Federal Reserve Chairman Ben S. Bernanke said the central bank’s asset purchases “are by no means on a preset course” and could be reduced more quickly or expanded as economic conditions warrant.
“The current pace of purchases could be maintained for longer” if inflation remained too low, the outlook for employment became less favorable or “financial conditions -- which have tightened recently -- were judged to be insufficiently accommodative to allow us to attain our mandated objectives,” Bernanke said today to the House Financial Services Committee.
If the economy improved faster than expected, and inflation rose back “decisively” toward the central bank’s 2% target, “the pace of asset purchases could be reduced somewhat more quickly,” the 59-year-old Fed Chairman said in prepared testimony. The Fed would also be prepared to increase the pace of purchases “for a time, to promote a return to maximum employment in a context of price stability.”
The Fed chairman’s remarks highlight the Federal Open Market Committee’s desire to assure that the economy and labor markets have sufficient momentum before reducing its $85 billion in monthly bond purchases. Treasury yields have jumped since June 19, when Bernanke outlined a possible timetable for tapering purchases.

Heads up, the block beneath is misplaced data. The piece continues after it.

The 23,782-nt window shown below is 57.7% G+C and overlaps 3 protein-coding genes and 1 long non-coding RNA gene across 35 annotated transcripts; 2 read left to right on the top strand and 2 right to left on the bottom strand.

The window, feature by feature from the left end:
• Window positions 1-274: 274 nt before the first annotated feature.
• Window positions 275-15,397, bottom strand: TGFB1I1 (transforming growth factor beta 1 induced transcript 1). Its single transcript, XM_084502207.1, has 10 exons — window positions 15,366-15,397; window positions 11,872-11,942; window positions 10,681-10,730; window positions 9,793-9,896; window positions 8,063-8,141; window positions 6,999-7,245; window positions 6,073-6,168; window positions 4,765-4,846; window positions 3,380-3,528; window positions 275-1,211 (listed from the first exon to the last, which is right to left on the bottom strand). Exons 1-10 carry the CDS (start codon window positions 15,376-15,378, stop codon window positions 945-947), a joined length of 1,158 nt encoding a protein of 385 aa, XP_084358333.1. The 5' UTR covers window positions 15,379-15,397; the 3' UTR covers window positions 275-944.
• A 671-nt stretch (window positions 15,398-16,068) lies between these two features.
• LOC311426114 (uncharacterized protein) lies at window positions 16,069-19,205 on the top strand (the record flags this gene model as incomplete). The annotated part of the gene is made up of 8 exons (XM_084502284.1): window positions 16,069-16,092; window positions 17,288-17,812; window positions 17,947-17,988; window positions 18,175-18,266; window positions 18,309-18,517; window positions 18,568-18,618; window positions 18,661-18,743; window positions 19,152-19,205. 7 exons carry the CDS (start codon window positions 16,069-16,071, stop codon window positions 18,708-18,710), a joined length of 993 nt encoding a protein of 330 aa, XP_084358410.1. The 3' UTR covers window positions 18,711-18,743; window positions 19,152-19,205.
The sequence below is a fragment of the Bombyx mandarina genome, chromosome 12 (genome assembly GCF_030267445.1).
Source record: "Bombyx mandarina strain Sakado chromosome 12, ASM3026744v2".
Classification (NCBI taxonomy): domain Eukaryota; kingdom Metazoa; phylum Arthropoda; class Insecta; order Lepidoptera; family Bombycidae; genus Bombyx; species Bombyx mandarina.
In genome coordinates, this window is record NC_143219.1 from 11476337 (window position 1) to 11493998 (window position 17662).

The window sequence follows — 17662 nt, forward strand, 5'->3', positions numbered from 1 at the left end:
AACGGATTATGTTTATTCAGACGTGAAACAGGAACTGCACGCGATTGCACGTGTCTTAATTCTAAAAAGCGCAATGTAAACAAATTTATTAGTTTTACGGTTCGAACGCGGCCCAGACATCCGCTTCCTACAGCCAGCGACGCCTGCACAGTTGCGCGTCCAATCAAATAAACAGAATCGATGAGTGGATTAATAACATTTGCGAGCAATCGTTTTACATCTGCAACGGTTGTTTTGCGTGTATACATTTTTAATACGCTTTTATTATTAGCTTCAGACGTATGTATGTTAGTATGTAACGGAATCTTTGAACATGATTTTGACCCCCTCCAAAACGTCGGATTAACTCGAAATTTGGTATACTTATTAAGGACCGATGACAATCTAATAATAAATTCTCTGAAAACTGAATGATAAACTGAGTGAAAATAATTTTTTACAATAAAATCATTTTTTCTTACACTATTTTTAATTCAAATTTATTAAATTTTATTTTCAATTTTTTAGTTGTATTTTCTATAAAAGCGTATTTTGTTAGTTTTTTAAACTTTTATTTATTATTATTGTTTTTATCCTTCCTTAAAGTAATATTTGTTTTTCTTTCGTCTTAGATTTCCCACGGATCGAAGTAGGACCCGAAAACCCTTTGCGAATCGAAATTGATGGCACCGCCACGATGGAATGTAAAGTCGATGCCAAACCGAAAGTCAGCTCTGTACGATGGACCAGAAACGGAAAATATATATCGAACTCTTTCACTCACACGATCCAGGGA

“Clearly what happened in the markets after June was well beyond what they intended, and they’re trying to pull it back,” said Julia Coronado, chief economist for North America at BNP Paribas SA in New York and a former Fed board staff economist. “He has chosen to emphasize the conditionality of the baseline tapering forecast on data -- and not just employment data but growth, inflation and importantly, financial conditions.”
Treasuries and stocks rose after the testimony was released. The yield on the 10-year Treasury note fell to 2.47% at 9:59 a.m. in New York from 2.55% before the testimony. The Standard & Poor’s 500 Index rose 0.3% to 1,680.42.
The 10-year yield rose as high as 2.74% this month from 1.93% on May 21, the day before Bernanke said the FOMC may trim its bond buying in its “next few meetings” if officials see signs of sustained improvement in the labor market.